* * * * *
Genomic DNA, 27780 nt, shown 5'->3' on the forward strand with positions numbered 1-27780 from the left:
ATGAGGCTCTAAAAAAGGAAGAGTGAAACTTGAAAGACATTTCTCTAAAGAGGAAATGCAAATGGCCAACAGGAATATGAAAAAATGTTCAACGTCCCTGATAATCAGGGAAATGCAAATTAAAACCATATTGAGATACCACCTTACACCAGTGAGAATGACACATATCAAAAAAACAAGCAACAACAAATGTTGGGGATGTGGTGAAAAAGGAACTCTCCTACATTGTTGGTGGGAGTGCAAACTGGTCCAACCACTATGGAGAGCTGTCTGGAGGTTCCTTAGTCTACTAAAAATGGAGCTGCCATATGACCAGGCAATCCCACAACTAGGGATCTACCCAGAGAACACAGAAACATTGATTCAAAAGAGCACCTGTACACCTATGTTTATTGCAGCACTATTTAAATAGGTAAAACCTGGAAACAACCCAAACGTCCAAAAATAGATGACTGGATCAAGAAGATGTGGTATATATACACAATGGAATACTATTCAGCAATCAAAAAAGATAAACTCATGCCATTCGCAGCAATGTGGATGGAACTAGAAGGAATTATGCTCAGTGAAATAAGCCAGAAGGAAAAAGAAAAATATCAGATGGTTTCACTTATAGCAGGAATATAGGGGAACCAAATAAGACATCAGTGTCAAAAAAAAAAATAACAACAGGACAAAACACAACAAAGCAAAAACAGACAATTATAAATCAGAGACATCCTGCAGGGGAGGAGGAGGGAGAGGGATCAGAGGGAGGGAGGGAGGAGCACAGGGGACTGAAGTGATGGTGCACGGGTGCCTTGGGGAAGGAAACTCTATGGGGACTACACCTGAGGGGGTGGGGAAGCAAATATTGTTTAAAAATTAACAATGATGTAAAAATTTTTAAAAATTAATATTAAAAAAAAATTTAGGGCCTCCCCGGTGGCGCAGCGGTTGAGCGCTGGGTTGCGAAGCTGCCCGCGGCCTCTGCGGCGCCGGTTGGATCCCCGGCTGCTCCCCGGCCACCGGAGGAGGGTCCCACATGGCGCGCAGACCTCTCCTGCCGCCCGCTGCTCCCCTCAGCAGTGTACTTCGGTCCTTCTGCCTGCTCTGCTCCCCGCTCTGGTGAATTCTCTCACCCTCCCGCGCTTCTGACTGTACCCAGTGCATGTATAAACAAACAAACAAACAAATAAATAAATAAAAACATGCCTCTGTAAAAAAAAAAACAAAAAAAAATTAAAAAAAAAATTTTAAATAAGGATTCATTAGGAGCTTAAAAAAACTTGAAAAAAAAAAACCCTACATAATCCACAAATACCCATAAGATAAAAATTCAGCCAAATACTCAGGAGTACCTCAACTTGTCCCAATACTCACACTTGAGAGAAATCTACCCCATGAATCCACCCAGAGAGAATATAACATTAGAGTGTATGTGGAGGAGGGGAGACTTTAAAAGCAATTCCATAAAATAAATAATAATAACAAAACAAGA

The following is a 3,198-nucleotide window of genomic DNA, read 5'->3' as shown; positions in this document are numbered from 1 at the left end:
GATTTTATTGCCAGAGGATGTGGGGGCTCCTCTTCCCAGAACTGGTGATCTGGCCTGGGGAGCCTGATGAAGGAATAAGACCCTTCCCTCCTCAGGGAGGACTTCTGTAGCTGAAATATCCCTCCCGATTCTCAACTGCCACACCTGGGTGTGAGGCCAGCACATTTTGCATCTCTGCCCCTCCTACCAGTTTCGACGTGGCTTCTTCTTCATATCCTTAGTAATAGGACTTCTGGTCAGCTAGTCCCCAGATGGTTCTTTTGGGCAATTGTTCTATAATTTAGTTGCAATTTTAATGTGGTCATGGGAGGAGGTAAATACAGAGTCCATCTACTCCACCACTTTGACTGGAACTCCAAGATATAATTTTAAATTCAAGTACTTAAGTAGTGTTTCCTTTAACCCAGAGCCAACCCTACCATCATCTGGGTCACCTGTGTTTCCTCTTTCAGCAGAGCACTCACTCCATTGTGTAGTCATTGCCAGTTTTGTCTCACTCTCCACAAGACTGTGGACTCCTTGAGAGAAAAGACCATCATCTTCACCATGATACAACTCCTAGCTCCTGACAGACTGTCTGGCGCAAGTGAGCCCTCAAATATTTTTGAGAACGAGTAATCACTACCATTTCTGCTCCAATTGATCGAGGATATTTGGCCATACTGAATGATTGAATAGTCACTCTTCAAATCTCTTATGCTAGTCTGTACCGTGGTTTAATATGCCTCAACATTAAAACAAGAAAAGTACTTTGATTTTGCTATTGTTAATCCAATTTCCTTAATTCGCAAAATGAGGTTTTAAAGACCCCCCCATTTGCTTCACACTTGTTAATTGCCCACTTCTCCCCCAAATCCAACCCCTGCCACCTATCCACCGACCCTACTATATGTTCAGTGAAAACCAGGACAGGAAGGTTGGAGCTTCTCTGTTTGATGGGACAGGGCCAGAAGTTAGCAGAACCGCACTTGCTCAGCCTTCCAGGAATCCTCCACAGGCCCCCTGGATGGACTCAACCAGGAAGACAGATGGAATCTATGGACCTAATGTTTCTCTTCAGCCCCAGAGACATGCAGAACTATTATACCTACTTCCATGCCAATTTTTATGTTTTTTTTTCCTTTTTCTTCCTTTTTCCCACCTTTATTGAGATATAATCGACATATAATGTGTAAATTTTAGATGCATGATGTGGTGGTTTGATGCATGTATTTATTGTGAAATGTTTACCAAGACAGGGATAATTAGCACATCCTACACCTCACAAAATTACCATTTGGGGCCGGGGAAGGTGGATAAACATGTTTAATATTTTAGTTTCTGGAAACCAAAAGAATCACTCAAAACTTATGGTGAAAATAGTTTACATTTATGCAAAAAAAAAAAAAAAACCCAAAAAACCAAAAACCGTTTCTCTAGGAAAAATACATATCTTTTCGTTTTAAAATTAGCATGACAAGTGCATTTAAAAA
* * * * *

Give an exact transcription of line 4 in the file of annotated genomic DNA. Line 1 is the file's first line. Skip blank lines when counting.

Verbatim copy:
GATTTTATTGCCAGAGGATGTGGGGGCTCCTCTTCCCAGAACTGGTGATCTGGCCTGGGGAGCCTGATGAAGGAATAAGACCCTTCCCTCCTCAGGGAGGACTTCTGTAGCTGAAATATCCCTCCCGATTCTCAACTGCCACACCTGGGTGTGAGGCCAGCACATTTTGCATCTCTGCCCCTCCTACCAGTTTCGACGTGGCTTCTTCTTCATATCCTTAGTAATAGGACTTCTGGTCAGCTAGTCCCCAGATGGTTCTTTTGGGCAATTGTTCTATAATTTAGTTGCAATTTTAATGTGGTCATGGGAGGAGGTAAATACAGAGTCCATCTACTCCACCACTTTGACTGGAACTCCAAGATATAATTTTAAATTCAAGTACTTAAGTAGTGTTTCCTTTAACCCAGAGCCAACCCTACCATCATCTGGGTCACCTGTGTTTCCTCTTTCAGCAGAGCACTCACTCCATTGTGTAGTCATTGCCAGTTTTGTCTCACTCTCCACAAGACTGTGGACTCCTTGAGAGAAAAGACCATCATCTTCACCATGATACAACTCCTAGCTCCTGACAGACTGTCTGGCGCAAGTGAGCCCTCAAATATTTTTGAGAACGAGTAATCACTACCATTTCTGCTCCAATTGATCGAGGATATTTGGCCATACTGAATGATTGAATAGTCACTCTTCAAATCTCTTATGCTAGTCTGTACCGTGGTTTAATATGCCTCAACATTAAAACAAGAAAAGTACTTTGATTTTGCTATTGTTAATCCAATTTCCTTAATTCGCAAAATGAGGTTTTAAAGACCCCCCCATTTGCTTCACACTTGTTAATTGCCCACTTCTCCCCCAAATCCAACCCCTGCCACCTATCCACCGACCCTACTATATGTTCAGTGAAAACCAGGACAGGAAGGTTGGAGCTTCTCTGTTTGATGGGACAGGGCCAGAAGTTAGCAGAACCGCACTTGCTCAGCCTTCCAGGAATCCTCCACAGGCCCCCTGGATGGACTCAACCAGGAAGACAGATGGAATCTATGGACCTAATGTTTCTCTTCAGCCCCAGAGACATGCAGAACTATTATACCTACTTCCATGCCAATTTTTATGTTTTTTTTTCCTTTTTCTTCCTTTTTCCCACCTTTATTGAGATATAATCGACATATAATGTGTAAATTTTAGATGCATGATGTGGTGGTTTGATGCATGTATTTATTGTGAAATGTTTACCAAGACAGGGATAATTAGCACATCCTACACCTCACAAAATTACCATTTGGGGCCGGGGAAGGTGGATAAACATGTTTAATATTTTAGTTTCTGGAAACCAAAAGAATCACTCAAAACTTATGGTGAAAATAGTTTACATTTATGCAAAAAAAAAAAAAAAACCCAAAAAACCAAAAACCGTTTCTCTAGGAAAAATACATATCTTTTCGTTTTAAAATTAGCATGACAAGTGCATTTAAAAA